We all need somewhere to escape to once in a while, and you can only get away with so long ‘reading the paper’ in the safety of a locked bathroom – so why not go one better and build yourself a man cave?
If you were born any time before the mid-1980s, you probably remember when you could take glass bottles back to the shop and get a few pence back in return – the bottles would then be washed and used again, just like doorstep delivery milk bottles.
As long ago as 2010, the author Bill Bryson proposed a return of bottle deposits to encourage recycling and reduce littering, but this is only just becoming a reality in 2018, as government plans now seem set to go ahead.
As the clocks spring forwards and the first of the bank holiday weekends start to arrive, it’s that time of year to hire a skip and give the garden a proper going over ready for the main growing season of spring and summer.
The UK can thank the North Atlantic Drift, an extension of the Gulf Stream, for its temperate climate, with winters significantly warmer than you’d expect in a country this far north.
Unfortunately for sun-lovers, the summers are temperate too, and if you want to enjoy the warmth of the British summertime sun at its best, you’ll need a summer house, garden room or conservatory.
In this article we take a look at some of the things you might want to keep in mind when building a conservatory in particular, as these are typically attached to your house and serve as an extension as well as a garden room.
Brick or plastic?
You might think a brick conservatory is just a side extension on a house, but there are good reasons to consider building a partial brick wall, with the frame of the conservatory on top.
A so-called ‘dwarf wall’ gives a firm foundation and you can use the same style of brick as your house, so the conservatory looks like a permanent fixture and not just an add-on.
This also means you don’t continually need to clean the glass and uPVC down at ground level every time it rains, as there’s enough clearance to avoid mud and dirt splashing up onto it so easily.
Give some thought to your floor, including the sub-layer base, as you may need to excavate down 150-200 mm and hire a skip to get rid of the soil and any plant matter you dig out.
A concrete base is nice and solid but can sap heat out of the floor, so consider insulation or even under floor heating to keep your conservatory cosy and usable even throughout the winter months.
Light and access
Remember your conservatory, if it is built on the back or side of your house, will effectively turn the exterior wall into an interior wall, so think about whether that will reduce the natural light in your dining room (or any other downstairs interior room adjacent to your conservatory).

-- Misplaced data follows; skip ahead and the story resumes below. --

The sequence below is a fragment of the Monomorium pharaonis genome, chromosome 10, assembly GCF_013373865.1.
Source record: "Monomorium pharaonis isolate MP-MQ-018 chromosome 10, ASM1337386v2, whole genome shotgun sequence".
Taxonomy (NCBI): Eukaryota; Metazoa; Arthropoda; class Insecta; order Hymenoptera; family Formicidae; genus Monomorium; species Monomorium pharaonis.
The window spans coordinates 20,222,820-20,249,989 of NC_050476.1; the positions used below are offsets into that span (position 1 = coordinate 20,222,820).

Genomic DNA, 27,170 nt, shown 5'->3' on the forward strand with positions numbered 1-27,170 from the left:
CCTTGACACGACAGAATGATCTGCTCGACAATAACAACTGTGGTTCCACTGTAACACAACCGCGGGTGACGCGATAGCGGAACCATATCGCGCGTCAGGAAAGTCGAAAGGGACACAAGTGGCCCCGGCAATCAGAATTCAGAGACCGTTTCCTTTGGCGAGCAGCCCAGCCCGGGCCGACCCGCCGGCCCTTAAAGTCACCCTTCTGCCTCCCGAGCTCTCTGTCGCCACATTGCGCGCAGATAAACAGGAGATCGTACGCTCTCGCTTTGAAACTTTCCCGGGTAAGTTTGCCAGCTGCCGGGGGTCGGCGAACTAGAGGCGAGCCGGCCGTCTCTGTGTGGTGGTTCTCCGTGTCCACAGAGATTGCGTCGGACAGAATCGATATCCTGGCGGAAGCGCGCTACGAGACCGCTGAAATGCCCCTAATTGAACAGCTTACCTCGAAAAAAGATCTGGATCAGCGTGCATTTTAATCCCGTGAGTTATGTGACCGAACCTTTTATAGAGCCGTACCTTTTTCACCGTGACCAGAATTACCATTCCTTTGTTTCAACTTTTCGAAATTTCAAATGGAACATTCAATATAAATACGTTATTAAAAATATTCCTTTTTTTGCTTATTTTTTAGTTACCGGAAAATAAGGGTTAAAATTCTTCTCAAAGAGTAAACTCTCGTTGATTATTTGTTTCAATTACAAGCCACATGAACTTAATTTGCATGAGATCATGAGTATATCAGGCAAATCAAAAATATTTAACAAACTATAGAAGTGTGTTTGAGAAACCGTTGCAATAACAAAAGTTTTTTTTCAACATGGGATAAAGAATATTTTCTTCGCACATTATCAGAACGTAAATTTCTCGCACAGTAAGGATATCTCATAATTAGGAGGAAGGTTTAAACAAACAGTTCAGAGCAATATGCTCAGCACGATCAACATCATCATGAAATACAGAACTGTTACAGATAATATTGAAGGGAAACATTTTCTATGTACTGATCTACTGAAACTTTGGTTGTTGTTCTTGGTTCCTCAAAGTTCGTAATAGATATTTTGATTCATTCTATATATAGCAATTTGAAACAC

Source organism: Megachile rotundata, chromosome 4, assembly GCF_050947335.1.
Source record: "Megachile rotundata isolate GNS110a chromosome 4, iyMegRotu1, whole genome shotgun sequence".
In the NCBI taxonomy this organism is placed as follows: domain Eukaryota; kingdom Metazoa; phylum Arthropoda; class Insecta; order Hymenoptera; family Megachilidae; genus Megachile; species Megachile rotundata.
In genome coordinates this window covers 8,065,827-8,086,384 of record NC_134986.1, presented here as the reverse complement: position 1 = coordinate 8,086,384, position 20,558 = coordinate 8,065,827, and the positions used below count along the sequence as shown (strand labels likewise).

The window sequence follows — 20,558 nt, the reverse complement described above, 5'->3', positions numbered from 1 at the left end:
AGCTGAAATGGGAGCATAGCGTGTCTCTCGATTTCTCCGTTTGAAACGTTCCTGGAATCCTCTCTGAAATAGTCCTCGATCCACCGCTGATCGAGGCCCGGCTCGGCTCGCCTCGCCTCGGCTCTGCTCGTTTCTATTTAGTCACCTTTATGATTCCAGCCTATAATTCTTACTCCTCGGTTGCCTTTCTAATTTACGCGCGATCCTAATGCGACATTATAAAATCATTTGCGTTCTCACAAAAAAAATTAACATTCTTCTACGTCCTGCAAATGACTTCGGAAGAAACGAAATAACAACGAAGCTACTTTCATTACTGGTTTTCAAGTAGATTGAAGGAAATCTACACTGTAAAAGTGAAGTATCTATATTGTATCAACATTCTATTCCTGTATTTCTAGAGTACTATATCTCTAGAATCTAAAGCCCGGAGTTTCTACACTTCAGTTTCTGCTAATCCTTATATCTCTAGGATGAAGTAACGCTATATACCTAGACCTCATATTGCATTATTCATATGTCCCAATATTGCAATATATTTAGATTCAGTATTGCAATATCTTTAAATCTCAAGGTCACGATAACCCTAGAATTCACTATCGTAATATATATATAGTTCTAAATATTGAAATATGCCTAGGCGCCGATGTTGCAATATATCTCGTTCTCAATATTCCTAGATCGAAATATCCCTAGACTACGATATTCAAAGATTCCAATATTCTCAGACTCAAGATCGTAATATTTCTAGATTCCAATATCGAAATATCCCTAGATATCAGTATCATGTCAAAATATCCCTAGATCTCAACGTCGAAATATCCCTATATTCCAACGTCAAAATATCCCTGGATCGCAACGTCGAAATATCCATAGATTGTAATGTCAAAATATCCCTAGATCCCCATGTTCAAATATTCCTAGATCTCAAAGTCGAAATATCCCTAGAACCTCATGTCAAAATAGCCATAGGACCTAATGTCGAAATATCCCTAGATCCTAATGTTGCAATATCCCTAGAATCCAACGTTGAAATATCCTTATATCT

Careful planning can make sure light is still allowed in through what were formerly exterior windows, or reflected in via light wells and clever use of mirrors and other bright or reflective surface finishes.
Think about access to your property – will it be inconvenient if you have to pass through your conservatory every time you go in or out? Can you make sure your home is still as secure if the conservatory is your main point of entry?
Finally, make sure you have planning permission, or check that you don’t need it, as is the case with some garden structures – the size of your conservatory and its size in comparison to the overall size of your garden will all have an impact on this too.
With a bit of forethought, there’s no reason why building a conservatory should be too hard, even if you decide to go down the DIY route, so you can look forward to some warm and sunny days this coming summer and beyond.
People choose to be pescetarian, vegetarian, vegan and everything in between for a whole range of personal reasons, ranging from the ethics of slaughtering animals for meat, to just not liking the taste.
Loft conversions are one of the best known ways to add habitable space to your home, and we’ve all seen master bedrooms with en suite bathrooms that turn that attic space into a cosy place to get a good night’s sleep, right up at the top of the house.
But while most of us might think of converting the loft, many houses have a cellar too – and it’s equally likely to be missing out on its full potential if you currently only use it for storage.
It’s that time of year when many households’ thoughts turn to spring cleaning, and if you’re planning to give your house the onceover from top to bottom, a bit of simple preparation can help make it less of a mammoth task.
Here are just a few ways to get the best results from your spring cleaning in 2018 by combining the latest innovations in cleaning products and microfibre cloths with good old-fashioned remedies and elbow grease.
If you have a decent amount of loft space that has only ever been used for storing the Christmas tree and gathering dust, a loft conversion might be worth considering as a way to add living space and value to your home.
Back in the summer of 2015, Sainsbury’s Bank commissioned some research and found that 31% of estate agents consider loft conversions as one of the best value-adding home improvements, on a par with a new bathroom or even a single-storey extension.
Can carpets be recycled? The short answer is yes, of course! Like most other materials, there are all kinds of ways to directly reuse or recycle carpets so that you don’t have to send a fairly large and bulky item to landfill.
Here are some of the suggestions from Recycle Now, which is operated by the charity Wrap – the Waste and Resources Action Programme.
With February underway and (at long last) some blue skies over parts of the UK, the evenings will soon start to feel a bit lighter and brighter, not to mention a bit warmer.
That will mean an increase in people moving house, and more households turning their thoughts to spring cleaning even if they’re not planning a move.